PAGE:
The “tranches” (or “tiers”) of a CMBS determine and structure who takes the first losses. For example, in a single-asset CMBS, backed by just one big mortgage: Assume the owner of the property defaults on the mortgage, and the servicer (the representative, if you will, of the holders of the CMBS) forecloses on the property, and sells the property at a price that covers 50% of the mortgage. So the tiers of the CMBS take that loss in sequence. The lowest rated tiers get wiped out (100% loss), a mid-tier might have a 50% loss, and the top-rated tranche might have no loss.

          A lot of times, the bottom tiers, the lowest rated tiers, are small and cannot absorb large losses. The biggest tiers are at the top, and because the bottom tiers are too small, the losses spread to the top tiers. These CMBS were not designed for a 50% loss.

          Note that some of the foreclosure sales of office buildings that I covered dished out losses in the 85% range, and the losses spread all the way up.

          This is why the lowest-rated tiers pay the highest yield, and the top-rated tiers the lowest yield. Investors choose the risk they want to take, and earn more or less yield, depending on that risk the chose to take.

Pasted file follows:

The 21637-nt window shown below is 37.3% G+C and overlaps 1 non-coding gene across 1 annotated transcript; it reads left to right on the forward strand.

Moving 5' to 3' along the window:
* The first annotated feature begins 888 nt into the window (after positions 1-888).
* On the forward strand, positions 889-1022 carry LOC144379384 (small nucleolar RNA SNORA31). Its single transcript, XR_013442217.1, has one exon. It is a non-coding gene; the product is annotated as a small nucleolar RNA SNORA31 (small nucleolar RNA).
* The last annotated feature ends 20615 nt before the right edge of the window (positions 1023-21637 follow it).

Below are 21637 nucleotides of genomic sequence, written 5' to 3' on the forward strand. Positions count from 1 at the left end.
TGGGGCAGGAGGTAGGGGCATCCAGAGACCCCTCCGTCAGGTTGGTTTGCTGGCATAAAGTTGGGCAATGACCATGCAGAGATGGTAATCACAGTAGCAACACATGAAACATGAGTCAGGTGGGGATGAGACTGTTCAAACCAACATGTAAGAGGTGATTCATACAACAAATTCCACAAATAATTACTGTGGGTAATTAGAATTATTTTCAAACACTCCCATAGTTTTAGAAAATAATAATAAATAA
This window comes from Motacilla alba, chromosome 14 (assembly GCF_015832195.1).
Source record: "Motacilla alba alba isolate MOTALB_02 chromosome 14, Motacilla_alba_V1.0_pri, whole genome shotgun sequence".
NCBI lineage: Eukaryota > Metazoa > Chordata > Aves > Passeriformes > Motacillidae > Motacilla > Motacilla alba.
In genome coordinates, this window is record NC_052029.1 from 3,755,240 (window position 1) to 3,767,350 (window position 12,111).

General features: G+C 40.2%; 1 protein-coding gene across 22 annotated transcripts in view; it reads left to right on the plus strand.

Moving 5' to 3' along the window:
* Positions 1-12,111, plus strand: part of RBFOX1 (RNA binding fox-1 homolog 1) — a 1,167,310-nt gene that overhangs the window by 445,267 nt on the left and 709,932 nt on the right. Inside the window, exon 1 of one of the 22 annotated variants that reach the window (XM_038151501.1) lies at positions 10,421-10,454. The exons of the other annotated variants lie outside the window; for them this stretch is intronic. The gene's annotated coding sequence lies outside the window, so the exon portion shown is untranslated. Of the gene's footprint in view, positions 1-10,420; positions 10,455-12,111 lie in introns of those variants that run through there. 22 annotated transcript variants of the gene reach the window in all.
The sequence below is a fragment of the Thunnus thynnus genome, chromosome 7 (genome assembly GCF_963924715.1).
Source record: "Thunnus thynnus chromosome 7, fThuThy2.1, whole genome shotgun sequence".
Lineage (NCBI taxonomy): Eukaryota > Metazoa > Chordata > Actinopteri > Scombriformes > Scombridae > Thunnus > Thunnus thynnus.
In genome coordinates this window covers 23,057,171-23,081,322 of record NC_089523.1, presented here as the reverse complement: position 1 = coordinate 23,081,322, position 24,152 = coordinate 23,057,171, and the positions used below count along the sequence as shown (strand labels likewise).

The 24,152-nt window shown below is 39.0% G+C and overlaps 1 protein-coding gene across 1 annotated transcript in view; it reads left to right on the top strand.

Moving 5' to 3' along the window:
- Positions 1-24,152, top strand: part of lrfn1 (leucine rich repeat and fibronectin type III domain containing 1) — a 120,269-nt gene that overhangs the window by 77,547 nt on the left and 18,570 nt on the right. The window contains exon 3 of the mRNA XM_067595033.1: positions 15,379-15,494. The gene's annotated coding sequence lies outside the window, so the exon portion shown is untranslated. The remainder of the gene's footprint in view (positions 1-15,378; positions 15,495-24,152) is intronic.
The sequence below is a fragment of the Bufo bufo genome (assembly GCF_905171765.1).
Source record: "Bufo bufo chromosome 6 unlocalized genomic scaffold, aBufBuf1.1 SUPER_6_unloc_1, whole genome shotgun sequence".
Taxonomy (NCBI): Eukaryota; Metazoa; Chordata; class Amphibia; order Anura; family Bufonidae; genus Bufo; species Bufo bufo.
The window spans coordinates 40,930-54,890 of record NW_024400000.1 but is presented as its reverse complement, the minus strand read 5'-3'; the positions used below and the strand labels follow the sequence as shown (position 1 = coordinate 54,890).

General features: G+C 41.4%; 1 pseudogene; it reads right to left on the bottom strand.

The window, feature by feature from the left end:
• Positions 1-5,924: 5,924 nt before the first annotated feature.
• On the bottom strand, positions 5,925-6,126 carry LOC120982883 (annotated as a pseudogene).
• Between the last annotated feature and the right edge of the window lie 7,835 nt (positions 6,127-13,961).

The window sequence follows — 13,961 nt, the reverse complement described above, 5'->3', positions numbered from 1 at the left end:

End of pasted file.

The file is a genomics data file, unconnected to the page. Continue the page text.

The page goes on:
• Prairie Rider says:

          Thank you for the explanation Wolf. That certainly makes sense to me now.

    • Paul says:

      Bail salon? Where you can get a manicure and a bail bond at the same time? Lol

    • BS ini says:

      Yep having experienced a good 200k of Lehman CMBD defaults in 2008 due to my ignorance and of course the banking MBS debacle . My opinion is we have very little oversight regulatory wise on the products brought to the public which can be witnessed by the epic SPAC and IPO companies highlighted in Wolfs plunging stock price list

  5. SpencerG says:

    Oh good… a guest author. We haven’t had one in a while at WolfStreet. I always learn so much from them.

  6. RH says:

    This is similar to what is happening in China: while sales are down dramatically because people there have figured out that real estate prices will not go up more and prices would decline (if the government ceased its not so covert manipulation efforts), prices are TEMPORARILY being held up by the CCP. So expect RE prices to ultimately crash after the little Dutch boy (the CCP) must take his finger out of the hole in the dam. LOL

    • Kevin W says:

      Hello from China, where I have lived for over 10 years.